“We will continue to undertake feasibility work to assess the viability of a bid before FIFA formally open the process in 2022,” read a joint statement on Monday from the five British Isles football associations. “Staging a FIFA World Cup would provide an incredible opportunity to deliver tangible benefits for our nations.

“If a decision is made to bid for the event, we look forward to presenting our hosting proposals to FIFA and the wider global football community.”

FIFA is planning for its congress of 211 football nations to pick the 2030 World Cup host in 2024.

A rival bid in Europe is being pursued by Spain and Portugal and UEFA wants a single proposal from the continent. There is also a coalition of South American countries pushing ahead with a bid from Argentina, Uruguay, Paraguay and Chile.

China could also bid if FIFA changes its rules on rotation of World Cup hosts with the Asian Confederation also staging the 2022 edition in Qatar. The continent’s turn on hosting is not due to come again until 2034. The 2026 World Cup will be jointly hosted by the United States, Canada and Mexico.

The 2018 bidding process was mired in controversy with many of the voters later embroiled in investigations or banned. David Cameron, who was British Prime Minister at the time of the 2010 vote, said “the corrupt undertones were all there.”

During the World Cup bidding, FIFA was led by Sepp Blatter who was later banned from football for six years by the FIFA ethics committee after being forced from office in 2015.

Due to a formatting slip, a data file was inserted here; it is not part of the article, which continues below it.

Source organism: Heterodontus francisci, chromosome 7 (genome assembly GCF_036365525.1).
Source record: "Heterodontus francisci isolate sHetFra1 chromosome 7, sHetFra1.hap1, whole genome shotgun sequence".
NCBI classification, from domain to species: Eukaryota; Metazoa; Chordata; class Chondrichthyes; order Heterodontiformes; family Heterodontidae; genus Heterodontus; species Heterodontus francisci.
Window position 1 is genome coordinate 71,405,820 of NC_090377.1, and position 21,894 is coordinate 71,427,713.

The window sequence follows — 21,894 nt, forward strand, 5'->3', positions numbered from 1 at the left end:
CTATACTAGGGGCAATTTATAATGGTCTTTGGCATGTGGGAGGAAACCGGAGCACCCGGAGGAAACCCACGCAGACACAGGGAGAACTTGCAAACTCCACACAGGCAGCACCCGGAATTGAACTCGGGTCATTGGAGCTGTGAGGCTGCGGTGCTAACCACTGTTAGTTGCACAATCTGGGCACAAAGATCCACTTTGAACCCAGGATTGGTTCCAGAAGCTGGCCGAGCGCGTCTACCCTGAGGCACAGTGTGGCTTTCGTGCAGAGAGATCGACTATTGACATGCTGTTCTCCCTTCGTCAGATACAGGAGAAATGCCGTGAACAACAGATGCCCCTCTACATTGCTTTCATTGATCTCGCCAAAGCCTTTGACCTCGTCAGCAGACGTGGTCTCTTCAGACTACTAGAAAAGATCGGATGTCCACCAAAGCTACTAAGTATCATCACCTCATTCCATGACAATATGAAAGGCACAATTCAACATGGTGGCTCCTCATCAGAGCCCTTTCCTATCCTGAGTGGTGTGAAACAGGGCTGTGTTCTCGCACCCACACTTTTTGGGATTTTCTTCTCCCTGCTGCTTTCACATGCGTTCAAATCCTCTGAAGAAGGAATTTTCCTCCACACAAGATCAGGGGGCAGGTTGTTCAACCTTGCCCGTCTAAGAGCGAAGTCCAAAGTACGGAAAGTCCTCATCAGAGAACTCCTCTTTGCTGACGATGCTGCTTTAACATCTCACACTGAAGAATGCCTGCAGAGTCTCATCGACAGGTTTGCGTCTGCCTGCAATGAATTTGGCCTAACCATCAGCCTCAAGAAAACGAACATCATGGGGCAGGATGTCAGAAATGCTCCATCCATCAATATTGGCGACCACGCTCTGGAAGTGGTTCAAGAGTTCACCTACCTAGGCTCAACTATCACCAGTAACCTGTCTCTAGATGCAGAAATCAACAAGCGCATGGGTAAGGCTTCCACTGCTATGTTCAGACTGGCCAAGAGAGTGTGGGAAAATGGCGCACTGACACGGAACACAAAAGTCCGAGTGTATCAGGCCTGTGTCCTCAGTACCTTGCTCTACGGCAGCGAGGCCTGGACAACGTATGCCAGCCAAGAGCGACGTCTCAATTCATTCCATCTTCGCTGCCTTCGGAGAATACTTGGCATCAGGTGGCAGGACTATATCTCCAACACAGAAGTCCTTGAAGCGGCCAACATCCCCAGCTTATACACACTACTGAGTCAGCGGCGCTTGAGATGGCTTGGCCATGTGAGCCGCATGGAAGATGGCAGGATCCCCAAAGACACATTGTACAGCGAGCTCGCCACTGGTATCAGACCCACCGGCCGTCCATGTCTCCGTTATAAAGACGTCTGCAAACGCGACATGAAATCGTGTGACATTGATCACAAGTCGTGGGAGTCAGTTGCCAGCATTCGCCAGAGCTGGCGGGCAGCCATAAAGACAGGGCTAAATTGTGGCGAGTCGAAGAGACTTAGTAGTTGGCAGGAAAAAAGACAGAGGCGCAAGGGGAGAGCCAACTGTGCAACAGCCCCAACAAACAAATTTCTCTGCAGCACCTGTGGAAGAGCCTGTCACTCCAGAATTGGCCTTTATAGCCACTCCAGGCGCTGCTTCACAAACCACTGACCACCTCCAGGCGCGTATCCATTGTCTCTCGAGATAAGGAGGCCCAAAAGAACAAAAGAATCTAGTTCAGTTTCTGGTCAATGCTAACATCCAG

Cameron said the corruption at FIFA reflected an issue “that proved to be more prevalent than I had expected.”

“Those same forces that had denied Britain the World Cup,” Cameron wrote in his 2019 autobiography, “bribery, lack of transparency, collusion, fraud were depriving people around the world of safer, healthier, wealthier lives.”

FIFA has been led since 2016 by Gianni Infantino. A special prosecutor in Switzerland last year recommended opening a criminal investigation against Infantino, who denies wrongdoing.

FIFA open to help fund anti-corruption agency for sports

FIFA anti-corruption
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VIENNA — FIFA would help fund a global agency to tackle corruption in sport, its president Gianni Infantino said Monday.

Creating a body like the World Anti-Doping Agency to address financial corruption, match-fixing and the influence of organized crime in sport has been talked about for more than a decade without a detailed proposal.

“We at FIFA are ready to invest in it,” Infantino said, suggesting “maybe the creation of such an agency would help make sport safe in the decades to come.”

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As Infantino spoke at a United Nations event in Austria, the corruption trial was opening in Switzerland of three men, including Qatari soccer and television executive Nasser al-Khelaifi and former FIFA secretary general Jerome Valcke.